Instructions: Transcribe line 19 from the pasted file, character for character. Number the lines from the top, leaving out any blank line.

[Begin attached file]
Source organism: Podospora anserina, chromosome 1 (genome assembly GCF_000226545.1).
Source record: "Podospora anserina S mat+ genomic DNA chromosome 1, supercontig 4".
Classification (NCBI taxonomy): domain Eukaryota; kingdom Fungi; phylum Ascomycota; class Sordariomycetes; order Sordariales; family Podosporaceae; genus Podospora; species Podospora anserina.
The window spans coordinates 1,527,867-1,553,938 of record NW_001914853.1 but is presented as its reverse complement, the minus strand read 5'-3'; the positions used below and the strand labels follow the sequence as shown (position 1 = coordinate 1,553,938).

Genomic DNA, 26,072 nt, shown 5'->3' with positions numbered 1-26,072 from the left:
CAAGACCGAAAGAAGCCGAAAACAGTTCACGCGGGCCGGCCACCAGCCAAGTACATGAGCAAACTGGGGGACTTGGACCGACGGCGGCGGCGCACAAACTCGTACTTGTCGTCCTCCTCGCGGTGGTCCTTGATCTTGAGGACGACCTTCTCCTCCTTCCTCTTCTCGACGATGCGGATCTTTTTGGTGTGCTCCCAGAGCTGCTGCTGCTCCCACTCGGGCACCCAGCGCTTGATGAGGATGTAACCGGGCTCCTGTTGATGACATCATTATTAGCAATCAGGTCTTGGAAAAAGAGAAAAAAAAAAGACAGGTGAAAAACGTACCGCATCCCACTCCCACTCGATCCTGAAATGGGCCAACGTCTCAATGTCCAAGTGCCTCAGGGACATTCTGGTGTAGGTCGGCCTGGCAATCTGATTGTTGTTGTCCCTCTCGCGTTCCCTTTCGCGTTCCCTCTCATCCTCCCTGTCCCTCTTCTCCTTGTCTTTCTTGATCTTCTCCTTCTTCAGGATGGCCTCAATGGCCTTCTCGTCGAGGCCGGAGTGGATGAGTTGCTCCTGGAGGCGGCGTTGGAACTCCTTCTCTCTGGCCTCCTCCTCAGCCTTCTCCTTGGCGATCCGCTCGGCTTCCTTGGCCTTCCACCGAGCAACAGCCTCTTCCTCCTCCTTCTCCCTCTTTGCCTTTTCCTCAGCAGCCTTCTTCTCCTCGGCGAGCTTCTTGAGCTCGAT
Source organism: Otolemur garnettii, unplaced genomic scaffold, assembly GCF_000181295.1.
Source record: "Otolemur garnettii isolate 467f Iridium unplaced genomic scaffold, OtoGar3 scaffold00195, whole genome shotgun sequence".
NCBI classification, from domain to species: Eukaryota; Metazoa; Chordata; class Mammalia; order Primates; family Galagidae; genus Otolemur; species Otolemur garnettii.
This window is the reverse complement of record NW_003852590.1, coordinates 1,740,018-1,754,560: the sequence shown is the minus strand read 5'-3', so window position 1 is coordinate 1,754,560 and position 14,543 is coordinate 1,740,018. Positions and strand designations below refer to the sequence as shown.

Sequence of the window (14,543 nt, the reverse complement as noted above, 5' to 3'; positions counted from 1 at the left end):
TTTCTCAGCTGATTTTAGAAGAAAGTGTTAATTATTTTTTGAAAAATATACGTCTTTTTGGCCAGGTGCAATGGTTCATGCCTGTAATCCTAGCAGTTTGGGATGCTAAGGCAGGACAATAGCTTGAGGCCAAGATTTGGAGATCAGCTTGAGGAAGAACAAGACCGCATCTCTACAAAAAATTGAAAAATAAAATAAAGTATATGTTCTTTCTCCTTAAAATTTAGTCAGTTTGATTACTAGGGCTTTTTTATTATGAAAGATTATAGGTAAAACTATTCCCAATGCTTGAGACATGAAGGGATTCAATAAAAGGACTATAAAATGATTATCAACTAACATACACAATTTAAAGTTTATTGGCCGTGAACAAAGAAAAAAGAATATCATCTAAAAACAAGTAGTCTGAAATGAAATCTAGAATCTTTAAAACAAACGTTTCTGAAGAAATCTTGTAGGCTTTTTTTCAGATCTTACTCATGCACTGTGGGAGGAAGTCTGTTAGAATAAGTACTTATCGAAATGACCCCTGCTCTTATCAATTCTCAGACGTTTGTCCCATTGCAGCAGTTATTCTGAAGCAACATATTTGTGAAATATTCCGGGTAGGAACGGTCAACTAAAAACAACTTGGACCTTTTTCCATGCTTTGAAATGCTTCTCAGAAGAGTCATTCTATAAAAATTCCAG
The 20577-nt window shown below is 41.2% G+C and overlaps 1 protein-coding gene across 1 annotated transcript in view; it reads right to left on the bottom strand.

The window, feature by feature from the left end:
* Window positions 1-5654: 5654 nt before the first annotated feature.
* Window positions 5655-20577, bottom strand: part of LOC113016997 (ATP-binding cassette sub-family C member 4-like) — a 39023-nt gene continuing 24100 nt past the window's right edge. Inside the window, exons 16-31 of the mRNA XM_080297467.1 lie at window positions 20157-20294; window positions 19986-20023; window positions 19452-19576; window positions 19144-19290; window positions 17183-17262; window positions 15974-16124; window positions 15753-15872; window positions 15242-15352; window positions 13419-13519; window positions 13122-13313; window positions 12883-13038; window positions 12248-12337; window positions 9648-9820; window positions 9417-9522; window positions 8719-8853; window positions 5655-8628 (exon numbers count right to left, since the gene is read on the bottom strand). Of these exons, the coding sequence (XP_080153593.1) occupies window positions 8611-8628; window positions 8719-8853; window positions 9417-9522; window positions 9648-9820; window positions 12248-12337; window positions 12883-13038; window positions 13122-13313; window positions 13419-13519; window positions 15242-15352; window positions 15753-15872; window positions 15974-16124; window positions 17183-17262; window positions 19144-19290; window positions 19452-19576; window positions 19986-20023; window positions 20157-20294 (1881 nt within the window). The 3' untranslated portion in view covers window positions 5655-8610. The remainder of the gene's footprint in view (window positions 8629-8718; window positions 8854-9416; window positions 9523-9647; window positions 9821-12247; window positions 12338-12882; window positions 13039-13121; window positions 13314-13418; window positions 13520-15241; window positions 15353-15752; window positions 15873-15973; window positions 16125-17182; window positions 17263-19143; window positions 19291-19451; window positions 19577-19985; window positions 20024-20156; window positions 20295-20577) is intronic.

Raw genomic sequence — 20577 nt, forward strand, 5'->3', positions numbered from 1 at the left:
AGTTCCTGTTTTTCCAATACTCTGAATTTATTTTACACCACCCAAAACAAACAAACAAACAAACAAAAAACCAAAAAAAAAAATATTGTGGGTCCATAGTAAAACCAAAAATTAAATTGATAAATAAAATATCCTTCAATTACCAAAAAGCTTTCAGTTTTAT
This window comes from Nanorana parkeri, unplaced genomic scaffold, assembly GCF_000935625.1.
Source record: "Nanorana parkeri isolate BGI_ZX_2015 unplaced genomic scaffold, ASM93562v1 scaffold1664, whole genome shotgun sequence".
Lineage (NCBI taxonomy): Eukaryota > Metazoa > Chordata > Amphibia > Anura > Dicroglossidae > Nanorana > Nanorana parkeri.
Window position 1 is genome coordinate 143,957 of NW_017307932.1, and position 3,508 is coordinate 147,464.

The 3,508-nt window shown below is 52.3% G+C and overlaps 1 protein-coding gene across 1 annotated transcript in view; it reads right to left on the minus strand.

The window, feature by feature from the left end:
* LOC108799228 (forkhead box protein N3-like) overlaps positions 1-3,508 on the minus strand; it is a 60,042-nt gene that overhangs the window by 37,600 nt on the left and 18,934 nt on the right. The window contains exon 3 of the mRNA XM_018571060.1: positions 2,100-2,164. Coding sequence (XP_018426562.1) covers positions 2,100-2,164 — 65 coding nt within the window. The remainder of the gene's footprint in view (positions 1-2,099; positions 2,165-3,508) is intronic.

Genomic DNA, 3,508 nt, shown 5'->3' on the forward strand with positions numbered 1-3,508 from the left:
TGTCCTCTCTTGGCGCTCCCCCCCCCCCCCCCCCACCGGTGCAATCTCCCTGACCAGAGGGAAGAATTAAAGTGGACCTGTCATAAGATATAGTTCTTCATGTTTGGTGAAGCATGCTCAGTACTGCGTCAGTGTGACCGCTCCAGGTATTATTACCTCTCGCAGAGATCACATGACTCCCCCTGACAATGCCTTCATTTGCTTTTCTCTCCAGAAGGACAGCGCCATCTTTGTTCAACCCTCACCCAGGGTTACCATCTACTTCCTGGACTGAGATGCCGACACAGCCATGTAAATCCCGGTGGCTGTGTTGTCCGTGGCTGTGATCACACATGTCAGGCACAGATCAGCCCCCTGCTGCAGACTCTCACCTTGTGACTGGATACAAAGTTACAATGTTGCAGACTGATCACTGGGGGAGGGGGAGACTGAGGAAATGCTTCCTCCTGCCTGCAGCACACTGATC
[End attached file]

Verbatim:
This window comes from Nanorana parkeri, unplaced genomic scaffold, assembly GCF_000935625.1.